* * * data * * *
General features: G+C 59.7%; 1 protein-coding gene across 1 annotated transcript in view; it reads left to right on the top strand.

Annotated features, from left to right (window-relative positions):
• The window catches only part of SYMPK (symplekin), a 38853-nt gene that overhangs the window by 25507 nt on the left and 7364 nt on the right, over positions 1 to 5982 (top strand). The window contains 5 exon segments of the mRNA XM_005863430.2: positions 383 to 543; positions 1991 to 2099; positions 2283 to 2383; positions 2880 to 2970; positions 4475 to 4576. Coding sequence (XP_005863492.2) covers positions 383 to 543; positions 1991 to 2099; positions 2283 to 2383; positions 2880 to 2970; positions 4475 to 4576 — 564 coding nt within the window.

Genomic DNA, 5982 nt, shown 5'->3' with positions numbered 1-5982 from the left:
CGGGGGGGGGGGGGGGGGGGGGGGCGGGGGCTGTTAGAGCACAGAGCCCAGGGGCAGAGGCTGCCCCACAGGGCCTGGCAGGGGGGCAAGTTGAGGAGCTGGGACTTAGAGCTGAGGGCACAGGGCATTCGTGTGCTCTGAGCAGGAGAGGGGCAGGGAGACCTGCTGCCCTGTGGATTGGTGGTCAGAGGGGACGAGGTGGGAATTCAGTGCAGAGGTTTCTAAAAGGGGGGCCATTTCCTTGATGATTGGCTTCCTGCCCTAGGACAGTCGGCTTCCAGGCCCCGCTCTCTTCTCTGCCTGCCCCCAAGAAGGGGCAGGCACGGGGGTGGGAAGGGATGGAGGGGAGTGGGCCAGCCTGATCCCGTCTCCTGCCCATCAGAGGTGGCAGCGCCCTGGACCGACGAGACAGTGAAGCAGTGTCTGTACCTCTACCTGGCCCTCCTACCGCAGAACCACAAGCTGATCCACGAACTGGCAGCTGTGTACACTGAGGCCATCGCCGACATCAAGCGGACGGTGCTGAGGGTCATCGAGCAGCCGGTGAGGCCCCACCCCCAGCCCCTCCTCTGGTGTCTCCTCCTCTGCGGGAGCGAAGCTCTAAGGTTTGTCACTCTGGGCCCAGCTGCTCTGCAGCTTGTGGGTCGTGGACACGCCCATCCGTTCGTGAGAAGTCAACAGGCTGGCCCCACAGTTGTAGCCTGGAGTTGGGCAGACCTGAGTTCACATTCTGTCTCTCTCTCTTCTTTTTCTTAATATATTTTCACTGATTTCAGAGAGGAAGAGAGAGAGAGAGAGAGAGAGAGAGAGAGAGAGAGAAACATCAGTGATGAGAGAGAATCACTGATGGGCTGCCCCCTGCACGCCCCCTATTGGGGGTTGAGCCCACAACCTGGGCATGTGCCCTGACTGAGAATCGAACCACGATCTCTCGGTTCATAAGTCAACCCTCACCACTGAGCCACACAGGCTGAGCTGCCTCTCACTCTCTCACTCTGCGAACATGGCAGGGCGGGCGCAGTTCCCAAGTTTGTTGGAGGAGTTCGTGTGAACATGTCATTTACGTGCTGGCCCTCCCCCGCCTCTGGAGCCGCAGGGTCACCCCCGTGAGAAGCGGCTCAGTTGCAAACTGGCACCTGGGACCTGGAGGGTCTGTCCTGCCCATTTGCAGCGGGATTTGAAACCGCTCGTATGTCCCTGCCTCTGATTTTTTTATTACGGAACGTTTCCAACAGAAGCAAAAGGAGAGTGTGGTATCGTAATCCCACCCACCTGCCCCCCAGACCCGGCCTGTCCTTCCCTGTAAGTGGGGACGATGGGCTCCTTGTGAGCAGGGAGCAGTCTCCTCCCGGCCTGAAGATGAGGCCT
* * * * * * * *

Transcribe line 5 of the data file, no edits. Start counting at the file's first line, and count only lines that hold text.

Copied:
CGGGGGGGGGGGGGGGGGGGGGGGCGGGGGCTGTTAGAGCACAGAGCCCAGGGGCAGAGGCTGCCCCACAGGGCCTGGCAGGGGGGCAAGTTGAGGAGCTGGGACTTAGAGCTGAGGGCACAGGGCATTCGTGTGCTCTGAGCAGGAGAGGGGCAGGGAGACCTGCTGCCCTGTGGATTGGTGGTCAGAGGGGACGAGGTGGGAATTCAGTGCAGAGGTTTCTAAAAGGGGGGCCATTTCCTTGATGATTGGCTTCCTGCCCTAGGACAGTCGGCTTCCAGGCCCCGCTCTCTTCTCTGCCTGCCCCCAAGAAGGGGCAGGCACGGGGGTGGGAAGGGATGGAGGGGAGTGGGCCAGCCTGATCCCGTCTCCTGCCCATCAGAGGTGGCAGCGCCCTGGACCGACGAGACAGTGAAGCAGTGTCTGTACCTCTACCTGGCCCTCCTACCGCAGAACCACAAGCTGATCCACGAACTGGCAGCTGTGTACACTGAGGCCATCGCCGACATCAAGCGGACGGTGCTGAGGGTCATCGAGCAGCCGGTGAGGCCCCACCCCCAGCCCCTCCTCTGGTGTCTCCTCCTCTGCGGGAGCGAAGCTCTAAGGTTTGTCACTCTGGGCCCAGCTGCTCTGCAGCTTGTGGGTCGTGGACACGCCCATCCGTTCGTGAGAAGTCAACAGGCTGGCCCCACAGTTGTAGCCTGGAGTTGGGCAGACCTGAGTTCACATTCTGTCTCTCTCTCTTCTTTTTCTTAATATATTTTCACTGATTTCAGAGAGGAAGAGAGAGAGAGAGAGAGAGAGAGAGAGAGAGAGAGAAACATCAGTGATGAGAGAGAATCACTGATGGGCTGCCCCCTGCACGCCCCCTATTGGGGGTTGAGCCCACAACCTGGGCATGTGCCCTGACTGAGAATCGAACCACGATCTCTCGGTTCATAAGTCAACCCTCACCACTGAGCCACACAGGCTGAGCTGCCTCTCACTCTCTCACTCTGCGAACATGGCAGGGCGGGCGCAGTTCCCAAGTTTGTTGGAGGAGTTCGTGTGAACATGTCATTTACGTGCTGGCCCTCCCCCGCCTCTGGAGCCGCAGGGTCACCCCCGTGAGAAGCGGCTCAGTTGCAAACTGGCACCTGGGACCTGGAGGGTCTGTCCTGCCCATTTGCAGCGGGATTTGAAACCGCTCGTATGTCCCTGCCTCTGATTTTTTTATTACGGAACGTTTCCAACAGAAGCAAAAGGAGAGTGTGGTATCGTAATCCCACCCACCTGCCCCCCAGACCCGGCCTGTCCTTCCCTGTAAGTGGGGACGATGGGCTCCTTGTGAGCAGGGAGCAGTCTCCTCCCGGCCTGAAGATGAGGCCT